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---'twas me what did persuade en.

I thought ye'd be so set again him if he got the better of 'ee, and mother did think your heart 'ud be broke it ye was beat."

“So ye was all in it?" said the man, turning his gaze slowly upon his wife. “Ye was all in it-all makin' a fool o' me!"

"Dear o' me, Inkpen, I'm sure we done it for the best," sobbed the poor

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nolent condition by this admonitory bellow and a jerk of the reins, accomplished the turn which had been previously interrupted, and went up the furrow again, leaving old Robert speechless with fury.

In vain, however, did he shake his tist, and, on presently recovering his voice, exhaust himself in threats and vituperation.

The racalcitrant young ploughman paid no heed, and at last, breathless and trembling, Robert hobbled home.

He opened the door slowly, meeting the scared glances of his womenfolk with a countenance equally perturbed.

"He won't swear,” he said in a voice that was scarcely articulate as he laid the Testament on the table. "He won't say nothin' nor yet swear nothin'. I'm to be disgraced—disgraced before the whole place.”

He dropped into the nearest chair, Lyddy hastening forward to take his hat and stick. Her father fixed his dull eyes upon her. "There's thing, though,

my maid," he said, in a voice which, though too faint to sound very angry, was resolute, "you an' him must think no more on each other. I settled that; my mind be made up on that p'int. I says to en 'If ye don't sign that paper ye must give up all thoughts o' marryin' my darter,' so he knowed what he were doin'."

Poor Lyddy burst into tears. "Oh, father, that be cruel!" she gasped. "The poor chap couldn't swear sich a thing. It 'ud ha' been terr'ble wicked sin. He couldn't swear what wasn't true."

Robert's face, hitherto flushed an unnatural purple, assumed a leaden hue.

“What wasn't true?” he repeated slowly. "Be you a-tellin' me, then, as I didn't beat en fair-as he didn't try his best?"

“Yay now, nay now, don't look at me like that, father. 'Twas my fault

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"Ye done very wrong,” said Robert in the same

mutfled tone; "very wrong."

He made no reply to their tearful protests and explanations, and sat with his chin in his hands, refusing to partake of the food which they set before him. Once, with a renewal of his former passion, he snatched the paper from between the pages of the Bible and tore it into shreds; then he sank once more into apathy. He would not even rouse himself when his customary hour for going to work arrived, but sat staring blankly into the fire. On bis wife timidly jogging his memory, he remarked that he didn't feel able for work that day. “Besides," he added gloomily, "I couldn't look the other folks i' the face."

It soon became evident that distress of mind had reacted on a body already enfeebled by age and infirmity, and further affected by the strain and effort of the previous day. Towards noon his wife persuaded him to go to bed, with little difficulty, for he was glad enough, as he said, to hide his head.

Shortly before sunset Lyddy was sitting alone in the kitchen, her mother having taken up her post by the sick man's bedside, when there came timid tap at the door, and Jim Fry entered. He crossed the floor on tip-toe, and made as if he would put his arm around Lyddy's waist, but she indignantly repelled him.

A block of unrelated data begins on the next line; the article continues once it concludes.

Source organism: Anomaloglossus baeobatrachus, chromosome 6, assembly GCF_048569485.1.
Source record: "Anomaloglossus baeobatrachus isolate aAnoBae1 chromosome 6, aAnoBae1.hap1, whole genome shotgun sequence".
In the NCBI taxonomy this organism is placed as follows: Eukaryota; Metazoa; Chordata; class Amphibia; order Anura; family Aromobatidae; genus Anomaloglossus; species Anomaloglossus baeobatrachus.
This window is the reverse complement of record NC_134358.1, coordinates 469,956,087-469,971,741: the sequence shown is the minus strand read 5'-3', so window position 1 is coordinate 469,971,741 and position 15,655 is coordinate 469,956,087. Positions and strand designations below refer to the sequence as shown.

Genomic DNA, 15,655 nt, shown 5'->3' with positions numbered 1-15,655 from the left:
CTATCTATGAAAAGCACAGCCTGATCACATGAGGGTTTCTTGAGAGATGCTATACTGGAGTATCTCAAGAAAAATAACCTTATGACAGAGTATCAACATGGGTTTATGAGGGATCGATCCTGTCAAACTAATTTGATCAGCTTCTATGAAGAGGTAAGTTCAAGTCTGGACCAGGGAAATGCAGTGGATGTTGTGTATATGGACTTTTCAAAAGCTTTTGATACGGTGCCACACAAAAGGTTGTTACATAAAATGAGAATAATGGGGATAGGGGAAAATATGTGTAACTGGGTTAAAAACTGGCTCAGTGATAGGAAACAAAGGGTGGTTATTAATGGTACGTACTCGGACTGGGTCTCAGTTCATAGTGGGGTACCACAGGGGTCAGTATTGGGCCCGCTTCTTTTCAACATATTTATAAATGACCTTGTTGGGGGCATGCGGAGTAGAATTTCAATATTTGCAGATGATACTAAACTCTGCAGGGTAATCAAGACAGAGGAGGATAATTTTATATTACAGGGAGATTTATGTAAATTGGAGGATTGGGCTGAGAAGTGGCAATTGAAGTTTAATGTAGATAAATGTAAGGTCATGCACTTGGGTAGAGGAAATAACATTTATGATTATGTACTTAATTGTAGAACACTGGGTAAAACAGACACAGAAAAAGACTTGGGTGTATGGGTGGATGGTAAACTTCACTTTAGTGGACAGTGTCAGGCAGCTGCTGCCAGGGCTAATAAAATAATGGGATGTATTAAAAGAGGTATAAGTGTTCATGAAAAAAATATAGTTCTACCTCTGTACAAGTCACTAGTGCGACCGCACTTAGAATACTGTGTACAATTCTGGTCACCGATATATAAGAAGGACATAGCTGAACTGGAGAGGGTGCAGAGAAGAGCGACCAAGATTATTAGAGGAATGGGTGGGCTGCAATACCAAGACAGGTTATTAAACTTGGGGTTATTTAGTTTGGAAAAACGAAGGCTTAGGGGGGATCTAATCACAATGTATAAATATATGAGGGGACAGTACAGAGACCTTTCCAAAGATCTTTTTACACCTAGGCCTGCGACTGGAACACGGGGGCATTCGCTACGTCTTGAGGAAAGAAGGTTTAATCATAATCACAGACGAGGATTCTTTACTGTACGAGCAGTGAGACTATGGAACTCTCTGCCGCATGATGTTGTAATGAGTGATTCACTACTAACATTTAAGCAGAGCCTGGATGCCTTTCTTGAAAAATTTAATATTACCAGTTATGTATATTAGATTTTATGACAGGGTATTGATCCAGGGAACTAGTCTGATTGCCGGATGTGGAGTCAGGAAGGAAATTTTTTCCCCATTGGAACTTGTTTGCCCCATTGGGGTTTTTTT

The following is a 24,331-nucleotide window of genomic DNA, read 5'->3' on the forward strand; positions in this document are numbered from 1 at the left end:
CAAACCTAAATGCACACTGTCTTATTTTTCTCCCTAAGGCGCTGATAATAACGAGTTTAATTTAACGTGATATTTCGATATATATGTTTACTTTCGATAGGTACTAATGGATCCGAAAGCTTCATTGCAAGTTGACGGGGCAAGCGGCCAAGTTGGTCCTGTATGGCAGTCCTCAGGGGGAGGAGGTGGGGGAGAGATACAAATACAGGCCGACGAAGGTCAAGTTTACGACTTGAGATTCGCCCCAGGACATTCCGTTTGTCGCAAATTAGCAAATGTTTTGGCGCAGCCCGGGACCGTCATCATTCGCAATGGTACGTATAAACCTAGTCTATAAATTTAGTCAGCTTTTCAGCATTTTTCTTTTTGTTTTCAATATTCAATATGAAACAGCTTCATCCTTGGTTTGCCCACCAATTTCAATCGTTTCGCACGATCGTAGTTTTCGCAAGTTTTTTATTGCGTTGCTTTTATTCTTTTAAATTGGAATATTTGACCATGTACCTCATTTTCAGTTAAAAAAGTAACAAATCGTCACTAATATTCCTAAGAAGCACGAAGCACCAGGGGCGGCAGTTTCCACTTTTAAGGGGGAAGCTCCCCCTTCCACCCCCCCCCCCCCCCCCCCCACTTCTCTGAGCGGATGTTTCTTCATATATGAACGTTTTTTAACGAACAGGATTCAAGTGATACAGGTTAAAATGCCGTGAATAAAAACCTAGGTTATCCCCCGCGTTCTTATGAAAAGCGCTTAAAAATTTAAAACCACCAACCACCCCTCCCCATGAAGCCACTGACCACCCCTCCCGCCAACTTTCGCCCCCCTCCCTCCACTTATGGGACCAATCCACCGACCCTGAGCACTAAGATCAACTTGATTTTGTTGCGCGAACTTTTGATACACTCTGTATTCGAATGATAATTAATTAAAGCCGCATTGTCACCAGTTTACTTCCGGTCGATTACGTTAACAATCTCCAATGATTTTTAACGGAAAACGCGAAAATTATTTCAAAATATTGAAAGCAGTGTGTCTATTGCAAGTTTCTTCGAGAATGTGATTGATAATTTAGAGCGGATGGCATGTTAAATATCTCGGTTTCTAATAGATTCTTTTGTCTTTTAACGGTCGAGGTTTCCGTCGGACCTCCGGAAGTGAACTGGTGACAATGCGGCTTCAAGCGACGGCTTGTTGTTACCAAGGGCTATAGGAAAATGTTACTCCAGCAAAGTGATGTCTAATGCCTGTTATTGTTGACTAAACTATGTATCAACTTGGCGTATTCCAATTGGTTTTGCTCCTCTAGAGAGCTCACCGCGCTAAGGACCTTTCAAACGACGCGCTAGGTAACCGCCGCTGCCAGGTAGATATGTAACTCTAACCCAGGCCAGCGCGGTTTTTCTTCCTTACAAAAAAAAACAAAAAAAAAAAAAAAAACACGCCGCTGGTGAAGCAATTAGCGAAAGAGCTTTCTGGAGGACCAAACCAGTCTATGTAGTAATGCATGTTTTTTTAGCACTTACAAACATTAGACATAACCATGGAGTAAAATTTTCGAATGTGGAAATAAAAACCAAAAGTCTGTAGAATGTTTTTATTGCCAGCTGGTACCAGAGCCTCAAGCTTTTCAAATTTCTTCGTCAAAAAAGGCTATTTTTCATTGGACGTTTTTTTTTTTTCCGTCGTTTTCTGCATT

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"I don't know how ye can have the face to come here," she cried, springing to her feet. "Ye shamed me-ye gave me up, an' now I truly believe my father's dyin'."

Scarcely was the accusation made than she repented of its injustice.

"Well, I didn't ought to throw that in your teeth. Ye couldn't swear a lie, o' course, an' I mustn't forget 'twas for my sake as you did do what you did do. I can't blame ye for it, but it do seem as if I'd a-lost everything in one day—you, as didn't care to come up when I axed ye last night-an' now poor father himself. I reckon he'll never get up no more."

Jim had been staring at her with goggling eyes, nervously twisting the cap which he held in his hand.

"Where be that dalled paper?" he cried suddenly. "Fetch it here, my maid, an' I'll sign it."

"Oh, Jim, would ye?" exclaimed Lyddy, aghast, yet full of admiration and unwilling joy.

"Ees, I would," repeated Jim valiantly. ""Twas a thing what I did think at first I couldn't a-bear to do; but there, I'll do it for your sake, an' I'll swear to whatever he likes."

"Oh, Jim, would ye really? That 'ud bring father back to life fast enough, an' I d' 'low he'd be awful grateful to 'ee, but-"

As Jim turned towards her, however, she stifled all inconvenient qualms of conscience, and hurried off in search of the little Bible.

"But he tore that paper up!" she cried, suddenly recalling the fact. "Ees, I mind when he comed back he tore the paper up."

"Write it out again, then," said Jim resolutely. "Write it out an' then us'll go into en tigether an' I'll sign it on condition he gives I his word to let you an' me be married."

"Well, that 'ud only be fair," rejoined Lyddy. "I'm sure 'tis a won2136

LIVING AGE.

VOL. XLI.

derful thing for any man to do, more particular sich a good man as you've allus been. But I reckon the A'mighty couldn't expect us to let father lay there and die for want of a word of comfort."

"Nay," agreed Jim, with an odd look, "the A'mighty wouldn't expect SO much as that."

Lyddy soon possessed herself of a sheet of paper, and, as she remembered every word of the original document, had no difficulty in drawing up a duplicate.

"Now," said Jim in an eager whisper when it was finished, "you go in first an' tell en I be ready to swear all he wants, an' if ye'll fetch the pen I'll sign my name before his eyes."